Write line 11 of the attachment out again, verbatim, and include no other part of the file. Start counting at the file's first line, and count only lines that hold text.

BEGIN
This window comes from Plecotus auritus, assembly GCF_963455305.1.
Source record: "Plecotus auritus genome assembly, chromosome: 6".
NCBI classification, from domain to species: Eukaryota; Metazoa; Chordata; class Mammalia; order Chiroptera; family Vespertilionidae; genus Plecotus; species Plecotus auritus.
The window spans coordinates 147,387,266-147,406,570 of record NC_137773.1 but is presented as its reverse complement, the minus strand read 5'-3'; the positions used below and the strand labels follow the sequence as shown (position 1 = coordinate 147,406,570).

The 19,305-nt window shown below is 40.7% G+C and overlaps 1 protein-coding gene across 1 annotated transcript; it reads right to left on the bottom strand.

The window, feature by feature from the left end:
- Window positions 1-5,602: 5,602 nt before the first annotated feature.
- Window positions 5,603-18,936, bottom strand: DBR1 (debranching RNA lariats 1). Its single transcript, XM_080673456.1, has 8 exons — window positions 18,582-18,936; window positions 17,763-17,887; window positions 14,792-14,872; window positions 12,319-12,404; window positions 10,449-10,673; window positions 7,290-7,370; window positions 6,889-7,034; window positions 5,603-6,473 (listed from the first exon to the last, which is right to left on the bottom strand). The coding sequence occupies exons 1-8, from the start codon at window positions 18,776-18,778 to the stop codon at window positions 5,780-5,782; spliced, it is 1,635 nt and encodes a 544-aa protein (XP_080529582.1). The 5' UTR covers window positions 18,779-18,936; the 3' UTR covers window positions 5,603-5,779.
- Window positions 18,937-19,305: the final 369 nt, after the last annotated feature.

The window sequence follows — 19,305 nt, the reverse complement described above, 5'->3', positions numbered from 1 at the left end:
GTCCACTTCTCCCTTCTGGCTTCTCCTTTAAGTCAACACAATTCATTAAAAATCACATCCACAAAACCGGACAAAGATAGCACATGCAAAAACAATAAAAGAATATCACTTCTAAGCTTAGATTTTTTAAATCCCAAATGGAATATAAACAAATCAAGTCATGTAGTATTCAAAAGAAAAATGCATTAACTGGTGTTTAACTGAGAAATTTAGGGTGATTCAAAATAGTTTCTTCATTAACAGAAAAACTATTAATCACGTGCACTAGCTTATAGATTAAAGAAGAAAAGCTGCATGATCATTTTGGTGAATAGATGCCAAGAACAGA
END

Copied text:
GTCCACTTCTCCCTTCTGGCTTCTCCTTTAAGTCAACACAATTCATTAAAAATCACATCCACAAAACCGGACAAAGATAGCACATGCAAAAACAATAAAAGAATATCACTTCTAAGCTTAGATTTTTTAAATCCCAAATGGAATATAAACAAATCAAGTCATGTAGTATTCAAAAGAAAAATGCATTAACTGGTGTTTAACTGAGAAATTTAGGGTGATTCAAAATAGTTTCTTCATTAACAGAAAAACTATTAATCACGTGCACTAGCTTATAGATTAAAGAAGAAAAGCTGCATGATCATTTTGGTGAATAGATGCCAAGAACAGA